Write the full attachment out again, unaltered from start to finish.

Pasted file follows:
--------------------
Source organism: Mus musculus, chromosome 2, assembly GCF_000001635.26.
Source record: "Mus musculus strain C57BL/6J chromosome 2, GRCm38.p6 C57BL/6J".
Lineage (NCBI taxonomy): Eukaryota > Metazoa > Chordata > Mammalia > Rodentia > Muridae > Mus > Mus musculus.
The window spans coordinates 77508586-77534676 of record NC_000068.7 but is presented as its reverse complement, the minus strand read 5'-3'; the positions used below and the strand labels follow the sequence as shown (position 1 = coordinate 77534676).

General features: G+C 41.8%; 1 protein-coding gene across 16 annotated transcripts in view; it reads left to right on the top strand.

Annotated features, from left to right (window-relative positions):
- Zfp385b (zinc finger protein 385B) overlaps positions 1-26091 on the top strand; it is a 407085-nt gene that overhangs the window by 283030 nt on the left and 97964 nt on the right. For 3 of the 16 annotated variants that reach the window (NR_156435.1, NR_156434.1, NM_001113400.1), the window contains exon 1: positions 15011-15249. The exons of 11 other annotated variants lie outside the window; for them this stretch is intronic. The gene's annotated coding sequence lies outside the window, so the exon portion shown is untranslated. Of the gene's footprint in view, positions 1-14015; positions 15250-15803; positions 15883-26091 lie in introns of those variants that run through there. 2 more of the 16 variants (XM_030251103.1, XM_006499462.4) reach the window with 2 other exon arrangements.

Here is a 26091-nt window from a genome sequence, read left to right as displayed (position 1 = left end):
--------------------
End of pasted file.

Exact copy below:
Source organism: Mus musculus, chromosome 2, assembly GCF_000001635.26.
Source record: "Mus musculus strain C57BL/6J chromosome 2, GRCm38.p6 C57BL/6J".
Lineage (NCBI taxonomy): Eukaryota > Metazoa > Chordata > Mammalia > Rodentia > Muridae > Mus > Mus musculus.
The window spans coordinates 77508586-77534676 of record NC_000068.7 but is presented as its reverse complement, the minus strand read 5'-3'; the positions used below and the strand labels follow the sequence as shown (position 1 = coordinate 77534676).

General features: G+C 41.8%; 1 protein-coding gene across 16 annotated transcripts in view; it reads left to right on the top strand.

Annotated features, from left to right (window-relative positions):
- Zfp385b (zinc finger protein 385B) overlaps positions 1-26091 on the top strand; it is a 407085-nt gene that overhangs the window by 283030 nt on the left and 97964 nt on the right. For 3 of the 16 annotated variants that reach the window (NR_156435.1, NR_156434.1, NM_001113400.1), the window contains exon 1: positions 15011-15249. The exons of 11 other annotated variants lie outside the window; for them this stretch is intronic. The gene's annotated coding sequence lies outside the window, so the exon portion shown is untranslated. Of the gene's footprint in view, positions 1-14015; positions 15250-15803; positions 15883-26091 lie in introns of those variants that run through there. 2 more of the 16 variants (XM_030251103.1, XM_006499462.4) reach the window with 2 other exon arrangements.

Here is a 26091-nt window from a genome sequence, read left to right as displayed (position 1 = left end):